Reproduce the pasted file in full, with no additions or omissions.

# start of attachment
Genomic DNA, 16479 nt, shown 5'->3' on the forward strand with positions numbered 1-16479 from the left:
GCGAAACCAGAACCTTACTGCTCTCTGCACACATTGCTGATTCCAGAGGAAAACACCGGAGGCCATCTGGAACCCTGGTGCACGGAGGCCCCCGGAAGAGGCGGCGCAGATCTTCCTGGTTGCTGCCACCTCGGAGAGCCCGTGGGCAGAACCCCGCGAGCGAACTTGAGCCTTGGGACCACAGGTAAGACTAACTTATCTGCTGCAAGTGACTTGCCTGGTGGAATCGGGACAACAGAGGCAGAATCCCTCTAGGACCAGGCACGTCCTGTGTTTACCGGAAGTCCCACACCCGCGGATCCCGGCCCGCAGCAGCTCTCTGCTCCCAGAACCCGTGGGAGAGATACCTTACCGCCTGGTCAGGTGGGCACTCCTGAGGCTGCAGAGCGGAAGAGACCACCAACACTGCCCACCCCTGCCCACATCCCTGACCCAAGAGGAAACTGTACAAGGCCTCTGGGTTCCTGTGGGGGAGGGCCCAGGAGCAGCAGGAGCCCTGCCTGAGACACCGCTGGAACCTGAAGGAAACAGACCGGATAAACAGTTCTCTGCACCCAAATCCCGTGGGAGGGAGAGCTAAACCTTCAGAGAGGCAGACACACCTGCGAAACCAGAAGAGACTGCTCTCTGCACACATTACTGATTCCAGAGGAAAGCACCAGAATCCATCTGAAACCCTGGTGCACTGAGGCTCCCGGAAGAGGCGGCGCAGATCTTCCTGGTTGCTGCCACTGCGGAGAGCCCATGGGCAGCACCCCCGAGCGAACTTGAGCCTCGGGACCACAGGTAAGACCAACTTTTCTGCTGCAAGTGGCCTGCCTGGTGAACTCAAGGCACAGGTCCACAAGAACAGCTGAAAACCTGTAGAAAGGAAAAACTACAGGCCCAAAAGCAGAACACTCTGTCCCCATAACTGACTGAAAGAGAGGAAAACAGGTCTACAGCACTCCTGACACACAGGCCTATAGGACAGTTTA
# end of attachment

Genomic DNA, 16479 nt, shown 5'->3' on the forward strand with positions numbered 1-16479 from the left:
GCGAAACCAGAACCTTACTGCTCTCTGCACACATTGCTGATTCCAGAGGAAAACACCGGAGGCCATCTGGAACCCTGGTGCACGGAGGCCCCCGGAAGAGGCGGCGCAGATCTTCCTGGTTGCTGCCACCTCGGAGAGCCCGTGGGCAGAACCCCGCGAGCGAACTTGAGCCTTGGGACCACAGGTAAGACTAACTTATCTGCTGCAAGTGACTTGCCTGGTGGAATCGGGACAACAGAGGCAGAATCCCTCTAGGACCAGGCACGTCCTGTGTTTACCGGAAGTCCCACACCCGCGGATCCCGGCCCGCAGCAGCTCTCTGCTCCCAGAACCCGTGGGAGAGATACCTTACCGCCTGGTCAGGTGGGCACTCCTGAGGCTGCAGAGCGGAAGAGACCACCAACACTGCCCACCCCTGCCCACATCCCTGACCCAAGAGGAAACTGTACAAGGCCTCTGGGTTCCTGTGGGGGAGGGCCCAGGAGCAGCAGGAGCCCTGCCTGAGACACCGCTGGAACCTGAAGGAAACAGACCGGATAAACAGTTCTCTGCACCCAAATCCCGTGGGAGGGAGAGCTAAACCTTCAGAGAGGCAGACACACCTGCGAAACCAGAAGAGACTGCTCTCTGCACACATTACTGATTCCAGAGGAAAGCACCAGAATCCATCTGAAACCCTGGTGCACTGAGGCTCCCGGAAGAGGCGGCGCAGATCTTCCTGGTTGCTGCCACTGCGGAGAGCCCATGGGCAGCACCCCCGAGCGAACTTGAGCCTCGGGACCACAGGTAAGACCAACTTTTCTGCTGCAAGTGGCCTGCCTGGTGAACTCAAGGCACAGGTCCACAAGAACAGCTGAAAACCTGTAGAAAGGAAAAACTACAGGCCCAAAAGCAGAACACTCTGTCCCCATAACTGACTGAAAGAGAGGAAAACAGGTCTACAGCACTCCTGACACACAGGCCTATAGGACAGTTTA